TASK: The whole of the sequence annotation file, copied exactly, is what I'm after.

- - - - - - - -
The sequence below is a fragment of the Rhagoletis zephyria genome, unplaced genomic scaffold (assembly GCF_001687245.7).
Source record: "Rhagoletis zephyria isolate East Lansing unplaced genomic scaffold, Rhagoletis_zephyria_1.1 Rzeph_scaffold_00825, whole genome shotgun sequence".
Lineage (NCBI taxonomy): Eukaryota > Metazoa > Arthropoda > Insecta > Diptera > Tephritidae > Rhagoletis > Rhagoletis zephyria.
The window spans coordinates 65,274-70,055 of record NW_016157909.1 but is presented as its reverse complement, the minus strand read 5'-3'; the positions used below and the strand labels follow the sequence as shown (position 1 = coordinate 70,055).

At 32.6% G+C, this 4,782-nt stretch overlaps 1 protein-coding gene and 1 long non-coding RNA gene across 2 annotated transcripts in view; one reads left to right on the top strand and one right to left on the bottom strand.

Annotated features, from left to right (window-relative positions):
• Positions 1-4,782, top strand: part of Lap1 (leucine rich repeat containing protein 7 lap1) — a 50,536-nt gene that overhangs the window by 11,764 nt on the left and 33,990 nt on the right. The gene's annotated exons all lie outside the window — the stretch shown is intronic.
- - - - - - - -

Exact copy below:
The sequence below is a fragment of the Rhagoletis zephyria genome, unplaced genomic scaffold (assembly GCF_001687245.7).
Source record: "Rhagoletis zephyria isolate East Lansing unplaced genomic scaffold, Rhagoletis_zephyria_1.1 Rzeph_scaffold_00825, whole genome shotgun sequence".
Lineage (NCBI taxonomy): Eukaryota > Metazoa > Arthropoda > Insecta > Diptera > Tephritidae > Rhagoletis > Rhagoletis zephyria.
The window spans coordinates 65,274-70,055 of record NW_016157909.1 but is presented as its reverse complement, the minus strand read 5'-3'; the positions used below and the strand labels follow the sequence as shown (position 1 = coordinate 70,055).

At 32.6% G+C, this 4,782-nt stretch overlaps 1 protein-coding gene and 1 long non-coding RNA gene across 2 annotated transcripts in view; one reads left to right on the top strand and one right to left on the bottom strand.

Annotated features, from left to right (window-relative positions):
• Positions 1-4,782, top strand: part of Lap1 (leucine rich repeat containing protein 7 lap1) — a 50,536-nt gene that overhangs the window by 11,764 nt on the left and 33,990 nt on the right. The gene's annotated exons all lie outside the window — the stretch shown is intronic.